3. You know, that by pardoning the turkey (but just the white meat parts), he is implying that all other animals are ok to torture to death. /prog

      4. Invite Ron Swanson?

  7. kennedy was Irish, not a yankee. You are not from New England obviously.

    1. Lace-curtain Irish. Surrounded by Yankees.

    2. Martin van Buren, however, was a real Janke.

  8. “Thanksgiving at Berkeley took place every year?until 1622, that is, when the Powhatan Indians attacked the settlement and killed 347 of its inhabitants.

    “This put a bit of a damper on things, and the settlement was abandoned.”

    I’m seeing what might be considered a key factor in the Virginia thanksgiving tradition not getting off the ground.

    1. Thanksgiving at Berkeley took place every year?until 1622, that is, when the Powhatan Indians attacked the settlement and killed 347 of its inhabitants.

      This is the commonly accepted date of the first Antifa uprising.

      1. And Berkeley is still pissed about Thanksgiving.

  9. I suspect that there were Thanksgiving ceremonies in America by the various pre-European tribes, if you want to get technical.

    Though I don’t know if any of the North American tribes did thanksgiving as cool as the Aztecs, those guys really put their hearts in it.

    1. “Though I don’t know if any of the North American tribes did thanksgiving as cool as the Aztecs, those guys really put their hearts in it.”

      Actually they put other people’s hearts in it.

      1. And here I thought some German, mooching off a friend in London, had invented the basis of socialism …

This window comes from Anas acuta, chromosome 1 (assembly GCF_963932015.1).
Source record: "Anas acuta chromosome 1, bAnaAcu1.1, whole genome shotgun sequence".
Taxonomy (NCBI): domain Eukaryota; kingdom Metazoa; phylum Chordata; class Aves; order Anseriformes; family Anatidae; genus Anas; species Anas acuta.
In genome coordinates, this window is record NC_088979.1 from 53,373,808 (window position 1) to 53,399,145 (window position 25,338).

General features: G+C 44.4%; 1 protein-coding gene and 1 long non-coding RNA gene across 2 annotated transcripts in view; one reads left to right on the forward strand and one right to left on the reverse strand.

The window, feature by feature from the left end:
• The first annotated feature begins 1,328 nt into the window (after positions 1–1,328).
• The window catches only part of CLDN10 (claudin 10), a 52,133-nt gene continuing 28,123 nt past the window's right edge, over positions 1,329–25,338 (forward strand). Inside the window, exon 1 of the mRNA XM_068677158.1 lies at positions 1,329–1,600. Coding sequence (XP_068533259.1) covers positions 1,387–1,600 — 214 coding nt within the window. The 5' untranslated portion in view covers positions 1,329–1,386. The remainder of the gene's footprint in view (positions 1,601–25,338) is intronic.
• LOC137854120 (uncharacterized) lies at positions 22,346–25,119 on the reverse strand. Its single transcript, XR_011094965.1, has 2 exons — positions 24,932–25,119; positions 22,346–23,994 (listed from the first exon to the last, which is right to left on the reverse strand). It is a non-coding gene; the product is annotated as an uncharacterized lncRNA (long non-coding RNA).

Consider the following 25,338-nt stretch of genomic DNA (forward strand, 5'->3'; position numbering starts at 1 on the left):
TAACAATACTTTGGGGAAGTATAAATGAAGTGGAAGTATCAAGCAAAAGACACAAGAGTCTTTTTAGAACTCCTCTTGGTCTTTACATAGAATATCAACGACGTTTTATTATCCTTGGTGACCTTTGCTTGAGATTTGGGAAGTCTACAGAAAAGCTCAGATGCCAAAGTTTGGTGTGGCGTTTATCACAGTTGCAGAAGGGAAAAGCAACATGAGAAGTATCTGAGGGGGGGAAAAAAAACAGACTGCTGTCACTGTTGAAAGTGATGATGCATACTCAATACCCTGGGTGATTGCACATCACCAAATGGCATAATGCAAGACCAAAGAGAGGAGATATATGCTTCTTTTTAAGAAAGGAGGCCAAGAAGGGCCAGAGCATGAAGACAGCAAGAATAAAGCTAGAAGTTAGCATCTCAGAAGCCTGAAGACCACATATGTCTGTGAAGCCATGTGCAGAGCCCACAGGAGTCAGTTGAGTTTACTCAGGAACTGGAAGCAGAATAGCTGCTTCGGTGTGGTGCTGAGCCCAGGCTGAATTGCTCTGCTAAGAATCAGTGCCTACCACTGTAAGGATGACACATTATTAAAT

2. “Actually they put other people’s hearts in it.”

        OK, I should gone with “it took a lot of heart.”

  10. No Thanksgivings count until those after Lincoln created the United States of America in 1865 by forbidding secession.

    1. Nah, nothing counts until FDR when he linked Thanksgiving to the kick-off of insane shopping season.

      I wonder what Black Friday was like in Plymouth…

  11. This stuff can read like some musicologist telling me what punk rock really meant to me and why. I just went to the shows while it was happening and lived the life. How would I know why I did what I did and what it meant unless some musicologist were here to explain it to me?

    This happens with libertarianism a lot, too. I’ve been a libertarian since long before the internet, but what do I know about libertarians, what they believe, and why? No, for me to understand that, we need someone to write about me on the internet, mention me on TV. If the experts weren’t there to tell me what I believe and why, how would I know?

    What Thanksgiving means to me and why isn’t about the Spanish in Florida. Christmas trees are a big phallic symbol to me, too, I suppose, because my ancestors saw them as supernaturally imbued with life because the evergreens stayed alive in the winter when everything else seemed to die? Actually, Christmas trees aren’t about paganism to me.

    Thanksgiving is about being thankful for what I have no matter my present circumstances–even if all I have is friends and family. It’s “Thou shalt not covet” in action. There’s something distinctively American about that to me, and there’s something especially un-American about being an ingrate. People who aren’t thankful for what they have because they don’t have what belongs to others, too, are suffering from a moral defect.

    1. Nicely done, Ken.

    2. Maybe, but at its core Thanksgiving, and any other holiday (holy day), is about a public celebration and at least a “reminder” to adhere to the group mores and conventions.

      Chances are, if you need a reminder to spend one day being grateful, you don’t have any ethics worth considering.

  12. Trying to track down ‘the first Thanksgiving’ is a fools errand since harvest-time festivals have been the norm for humanity for at least 2000-3000 years (I.E. prehistoric, really). So to find the first ‘Thanksgiving’ in the America’s you’d probably need to figure out when, in prehistory, the first so-called ‘Native Americans’ had their first harvest.